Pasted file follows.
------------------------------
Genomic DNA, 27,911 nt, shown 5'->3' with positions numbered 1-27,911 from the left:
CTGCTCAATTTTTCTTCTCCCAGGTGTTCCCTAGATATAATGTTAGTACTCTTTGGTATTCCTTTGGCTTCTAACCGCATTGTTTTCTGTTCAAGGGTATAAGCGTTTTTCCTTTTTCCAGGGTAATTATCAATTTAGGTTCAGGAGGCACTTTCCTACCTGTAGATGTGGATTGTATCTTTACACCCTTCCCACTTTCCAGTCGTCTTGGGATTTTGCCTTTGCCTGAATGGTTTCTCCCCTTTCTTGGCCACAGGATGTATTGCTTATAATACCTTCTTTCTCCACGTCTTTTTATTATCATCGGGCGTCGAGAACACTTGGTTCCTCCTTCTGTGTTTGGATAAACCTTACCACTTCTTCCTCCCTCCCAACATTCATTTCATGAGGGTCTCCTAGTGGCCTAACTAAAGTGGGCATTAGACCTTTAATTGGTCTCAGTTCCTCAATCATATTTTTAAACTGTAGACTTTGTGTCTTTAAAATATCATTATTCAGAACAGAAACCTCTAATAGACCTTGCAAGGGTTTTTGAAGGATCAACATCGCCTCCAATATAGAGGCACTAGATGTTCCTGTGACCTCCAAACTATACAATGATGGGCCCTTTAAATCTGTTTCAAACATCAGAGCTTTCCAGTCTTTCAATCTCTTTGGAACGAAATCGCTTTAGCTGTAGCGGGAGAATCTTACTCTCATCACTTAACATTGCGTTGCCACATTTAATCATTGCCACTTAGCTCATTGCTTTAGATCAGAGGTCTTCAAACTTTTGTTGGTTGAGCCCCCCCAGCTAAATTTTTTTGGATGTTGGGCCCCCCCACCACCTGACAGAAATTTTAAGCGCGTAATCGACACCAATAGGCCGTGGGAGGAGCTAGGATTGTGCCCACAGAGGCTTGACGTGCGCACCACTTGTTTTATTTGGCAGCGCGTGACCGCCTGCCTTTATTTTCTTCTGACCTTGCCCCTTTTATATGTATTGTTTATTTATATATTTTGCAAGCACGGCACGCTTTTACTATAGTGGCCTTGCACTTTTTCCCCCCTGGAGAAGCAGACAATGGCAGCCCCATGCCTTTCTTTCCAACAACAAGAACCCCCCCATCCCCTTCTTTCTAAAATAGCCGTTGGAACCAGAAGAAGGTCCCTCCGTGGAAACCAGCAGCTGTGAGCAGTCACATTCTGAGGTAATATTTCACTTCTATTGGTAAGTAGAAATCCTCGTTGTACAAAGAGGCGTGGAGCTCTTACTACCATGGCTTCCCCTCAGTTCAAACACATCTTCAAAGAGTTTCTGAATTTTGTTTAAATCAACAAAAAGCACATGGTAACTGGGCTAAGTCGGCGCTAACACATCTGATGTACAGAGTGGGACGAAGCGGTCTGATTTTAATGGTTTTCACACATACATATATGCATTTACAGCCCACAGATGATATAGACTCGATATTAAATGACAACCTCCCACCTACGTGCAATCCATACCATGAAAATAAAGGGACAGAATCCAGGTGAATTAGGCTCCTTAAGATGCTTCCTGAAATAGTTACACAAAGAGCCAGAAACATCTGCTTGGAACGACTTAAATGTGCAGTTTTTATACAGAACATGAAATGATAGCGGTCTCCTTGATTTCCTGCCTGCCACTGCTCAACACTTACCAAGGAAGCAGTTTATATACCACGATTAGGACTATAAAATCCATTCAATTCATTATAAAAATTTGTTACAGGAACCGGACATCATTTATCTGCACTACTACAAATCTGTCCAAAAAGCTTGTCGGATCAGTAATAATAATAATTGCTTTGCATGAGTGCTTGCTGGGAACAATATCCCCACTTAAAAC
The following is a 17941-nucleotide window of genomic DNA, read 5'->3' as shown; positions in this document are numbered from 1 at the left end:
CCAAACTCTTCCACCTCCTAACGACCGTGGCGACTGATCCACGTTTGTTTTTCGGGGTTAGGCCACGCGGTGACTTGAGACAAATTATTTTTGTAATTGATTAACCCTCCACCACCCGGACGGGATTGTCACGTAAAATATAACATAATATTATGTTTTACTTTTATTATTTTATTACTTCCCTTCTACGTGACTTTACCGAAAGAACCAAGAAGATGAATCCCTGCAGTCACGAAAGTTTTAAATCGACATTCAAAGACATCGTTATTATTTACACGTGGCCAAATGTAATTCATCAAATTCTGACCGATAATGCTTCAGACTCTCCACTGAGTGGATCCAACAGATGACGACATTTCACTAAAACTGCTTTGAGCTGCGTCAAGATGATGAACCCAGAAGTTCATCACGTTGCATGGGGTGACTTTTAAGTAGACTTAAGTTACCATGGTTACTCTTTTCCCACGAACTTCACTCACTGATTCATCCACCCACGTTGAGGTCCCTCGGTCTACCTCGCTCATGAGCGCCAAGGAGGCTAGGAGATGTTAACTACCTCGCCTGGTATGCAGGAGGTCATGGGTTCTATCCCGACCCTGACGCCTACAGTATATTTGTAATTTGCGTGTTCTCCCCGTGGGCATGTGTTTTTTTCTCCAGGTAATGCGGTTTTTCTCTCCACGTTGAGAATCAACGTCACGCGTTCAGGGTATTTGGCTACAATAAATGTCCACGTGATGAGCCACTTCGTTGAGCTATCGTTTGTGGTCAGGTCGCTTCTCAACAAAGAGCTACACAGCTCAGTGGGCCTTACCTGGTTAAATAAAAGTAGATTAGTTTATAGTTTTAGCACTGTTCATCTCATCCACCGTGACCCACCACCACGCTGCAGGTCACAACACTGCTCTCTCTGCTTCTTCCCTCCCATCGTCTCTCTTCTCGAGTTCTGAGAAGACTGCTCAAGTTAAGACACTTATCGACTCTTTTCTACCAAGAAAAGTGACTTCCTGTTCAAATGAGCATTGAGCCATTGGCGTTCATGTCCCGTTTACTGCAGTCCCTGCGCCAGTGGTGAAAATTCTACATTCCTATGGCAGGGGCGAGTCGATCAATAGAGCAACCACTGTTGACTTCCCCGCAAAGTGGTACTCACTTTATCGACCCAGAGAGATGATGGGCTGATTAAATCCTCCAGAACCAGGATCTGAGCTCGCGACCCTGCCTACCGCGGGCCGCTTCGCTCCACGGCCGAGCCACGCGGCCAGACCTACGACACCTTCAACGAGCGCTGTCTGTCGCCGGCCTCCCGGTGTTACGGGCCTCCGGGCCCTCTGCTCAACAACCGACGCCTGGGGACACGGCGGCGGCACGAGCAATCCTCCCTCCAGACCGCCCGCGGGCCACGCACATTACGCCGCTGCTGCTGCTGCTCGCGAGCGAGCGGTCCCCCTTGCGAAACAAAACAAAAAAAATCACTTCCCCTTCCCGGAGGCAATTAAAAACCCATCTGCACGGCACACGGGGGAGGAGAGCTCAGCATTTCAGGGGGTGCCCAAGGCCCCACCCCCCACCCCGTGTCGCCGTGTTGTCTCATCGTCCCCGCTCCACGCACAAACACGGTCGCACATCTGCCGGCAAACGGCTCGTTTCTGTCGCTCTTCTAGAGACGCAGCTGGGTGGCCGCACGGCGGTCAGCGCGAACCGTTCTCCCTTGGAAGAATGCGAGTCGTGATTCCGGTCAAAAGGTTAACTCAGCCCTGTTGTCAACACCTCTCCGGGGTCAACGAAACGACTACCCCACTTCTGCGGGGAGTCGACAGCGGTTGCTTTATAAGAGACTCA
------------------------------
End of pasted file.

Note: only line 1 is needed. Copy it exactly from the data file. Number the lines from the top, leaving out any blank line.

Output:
Genomic DNA, 27,911 nt, shown 5'->3' with positions numbered 1-27,911 from the left: